Berry said he felt there’d be enough quality choices at No. 26 that he was comfortable “sweating it out” to see if Newsome would still be there. Berry said he got calls about trading up and down but stayed put and was able to get his guy.

“One of the things that appealed to us about Greg was that we thought he was one of the more well-rounded corners in the class,” Berry said. “Obviously he has the size and the speed that every team wants at the position, but here’s a guy that played press (man coverage) effectively. They played a heavy dose of zone and off-man at Northwestern, which he was able to do effectively and make some plays on the ball. And even then, he’s tough in run support.

“There wasn’t a major discernible hole within his skill set. He has a high level of competency across all areas that we value at that position.”

In three seasons — he’s the first true junior at Northwestern to enter the draft since running back Darnell Autry after the 1996 season — Newsome had 71 tackles, 25 passes defensed and an interception in 21 games. He led the Big Ten with 10 passes defensed in six games in 2020 and didn’t allow a touchdown, earning first-team all-conference honors.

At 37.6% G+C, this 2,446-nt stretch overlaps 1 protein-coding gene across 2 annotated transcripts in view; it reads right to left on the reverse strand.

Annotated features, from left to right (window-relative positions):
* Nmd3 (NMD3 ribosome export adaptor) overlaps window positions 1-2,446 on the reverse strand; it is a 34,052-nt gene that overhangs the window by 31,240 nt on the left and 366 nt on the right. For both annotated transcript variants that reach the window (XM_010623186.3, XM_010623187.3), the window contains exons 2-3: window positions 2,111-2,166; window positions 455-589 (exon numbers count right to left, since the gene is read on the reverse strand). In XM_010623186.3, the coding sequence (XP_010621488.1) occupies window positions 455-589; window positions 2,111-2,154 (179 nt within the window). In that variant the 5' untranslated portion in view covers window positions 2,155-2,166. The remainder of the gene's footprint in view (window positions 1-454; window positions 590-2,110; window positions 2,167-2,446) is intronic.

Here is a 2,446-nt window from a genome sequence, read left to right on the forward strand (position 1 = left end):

Berry picked him over Notre Dame linebacker Jeremiah Owusu-Koramoah, Georgia pass rusher Azeez Ojulari, Miami defensive end Gregory Rousseau and receivers Rashod Bateman and Elijah Moore. Newsome fits in the defensive overhaul that’s been the theme of the offseason.

In free agency Berry signed safety John Johnson III, ends Jadeveon Clowney and Takk McKinley, nickelback Troy Hill, linebacker Anthony Walker and tackle Malik Jackson.

“It is a blessing to join a team like that,” Newsome said.

Berry said the pick wasn’t a statement about Williams’ recovery, which Stefanski said last week is going well. Williams, the No. 46 pick in 2019, welcomed Newsome on social media, as did quarterback Baker Mayfield.

“In terms of role, that’s really a decision of Kevin and the coaching staff,” Berry said. “Really this pick has no reflection or bearing on Greedy. From our perspective, cornerback is a group where we want to be deep and we want to have a lot of guys that can cover.

“So that has no reflection whatsoever on Greedy’s recovery or our faith in him.”

Northwestern cornerback Greg Newsome II, a possibility for Browns in 1st round, runs fast 40 at pro day